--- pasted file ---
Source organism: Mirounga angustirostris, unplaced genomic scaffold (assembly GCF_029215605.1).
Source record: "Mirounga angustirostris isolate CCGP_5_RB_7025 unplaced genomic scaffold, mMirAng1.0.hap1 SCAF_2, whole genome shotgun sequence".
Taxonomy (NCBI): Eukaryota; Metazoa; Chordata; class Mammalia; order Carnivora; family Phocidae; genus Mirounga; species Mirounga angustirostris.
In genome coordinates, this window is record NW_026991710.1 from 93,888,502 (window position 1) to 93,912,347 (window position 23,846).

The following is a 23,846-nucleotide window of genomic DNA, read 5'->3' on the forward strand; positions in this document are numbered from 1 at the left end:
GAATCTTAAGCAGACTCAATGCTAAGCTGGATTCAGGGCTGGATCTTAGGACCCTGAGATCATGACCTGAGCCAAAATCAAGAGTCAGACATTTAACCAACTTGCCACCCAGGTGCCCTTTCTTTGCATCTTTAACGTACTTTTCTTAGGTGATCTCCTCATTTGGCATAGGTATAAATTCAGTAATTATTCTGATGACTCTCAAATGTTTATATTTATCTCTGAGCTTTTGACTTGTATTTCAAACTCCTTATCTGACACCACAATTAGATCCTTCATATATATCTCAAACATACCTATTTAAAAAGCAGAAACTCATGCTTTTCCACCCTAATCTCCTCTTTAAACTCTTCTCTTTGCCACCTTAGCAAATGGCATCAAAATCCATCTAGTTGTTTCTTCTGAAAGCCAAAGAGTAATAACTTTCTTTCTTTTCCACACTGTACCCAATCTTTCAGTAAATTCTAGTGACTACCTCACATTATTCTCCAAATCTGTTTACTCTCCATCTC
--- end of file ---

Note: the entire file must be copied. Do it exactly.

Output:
Source organism: Mirounga angustirostris, unplaced genomic scaffold (assembly GCF_029215605.1).
Source record: "Mirounga angustirostris isolate CCGP_5_RB_7025 unplaced genomic scaffold, mMirAng1.0.hap1 SCAF_2, whole genome shotgun sequence".
Taxonomy (NCBI): Eukaryota; Metazoa; Chordata; class Mammalia; order Carnivora; family Phocidae; genus Mirounga; species Mirounga angustirostris.
In genome coordinates, this window is record NW_026991710.1 from 93,888,502 (window position 1) to 93,912,347 (window position 23,846).

The following is a 23,846-nucleotide window of genomic DNA, read 5'->3' on the forward strand; positions in this document are numbered from 1 at the left end:
GAATCTTAAGCAGACTCAATGCTAAGCTGGATTCAGGGCTGGATCTTAGGACCCTGAGATCATGACCTGAGCCAAAATCAAGAGTCAGACATTTAACCAACTTGCCACCCAGGTGCCCTTTCTTTGCATCTTTAACGTACTTTTCTTAGGTGATCTCCTCATTTGGCATAGGTATAAATTCAGTAATTATTCTGATGACTCTCAAATGTTTATATTTATCTCTGAGCTTTTGACTTGTATTTCAAACTCCTTATCTGACACCACAATTAGATCCTTCATATATATCTCAAACATACCTATTTAAAAAGCAGAAACTCATGCTTTTCCACCCTAATCTCCTCTTTAAACTCTTCTCTTTGCCACCTTAGCAAATGGCATCAAAATCCATCTAGTTGTTTCTTCTGAAAGCCAAAGAGTAATAACTTTCTTTCTTTTCCACACTGTACCCAATCTTTCAGTAAATTCTAGTGACTACCTCACATTATTCTCCAAATCTGTTTACTCTCCATCTC